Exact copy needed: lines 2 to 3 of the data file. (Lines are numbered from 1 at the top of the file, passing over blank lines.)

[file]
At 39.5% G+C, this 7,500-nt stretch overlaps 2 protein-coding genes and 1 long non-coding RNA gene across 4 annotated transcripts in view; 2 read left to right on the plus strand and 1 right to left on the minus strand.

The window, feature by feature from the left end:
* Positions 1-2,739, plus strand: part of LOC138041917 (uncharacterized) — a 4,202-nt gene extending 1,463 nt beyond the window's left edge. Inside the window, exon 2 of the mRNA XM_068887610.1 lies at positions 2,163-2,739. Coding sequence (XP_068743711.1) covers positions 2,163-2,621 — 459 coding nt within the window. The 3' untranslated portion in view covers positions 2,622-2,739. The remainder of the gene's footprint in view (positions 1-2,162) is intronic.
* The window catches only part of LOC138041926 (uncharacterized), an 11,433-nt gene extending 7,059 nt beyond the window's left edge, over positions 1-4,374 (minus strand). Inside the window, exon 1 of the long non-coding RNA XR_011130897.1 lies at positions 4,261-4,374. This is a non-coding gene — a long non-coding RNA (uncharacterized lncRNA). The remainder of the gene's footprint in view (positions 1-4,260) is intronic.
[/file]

The window, feature by feature from the left end:
* Positions 1-2,739, plus strand: part of LOC138041917 (uncharacterized) — a 4,202-nt gene extending 1,463 nt beyond the window's left edge. Inside the window, exon 2 of the mRNA XM_068887610.1 lies at positions 2,163-2,739. Coding sequence (XP_068743711.1) covers positions 2,163-2,621 — 459 coding nt within the window. The 3' untranslated portion in view covers positions 2,622-2,739. The remainder of the gene's footprint in view (positions 1-2,162) is intronic.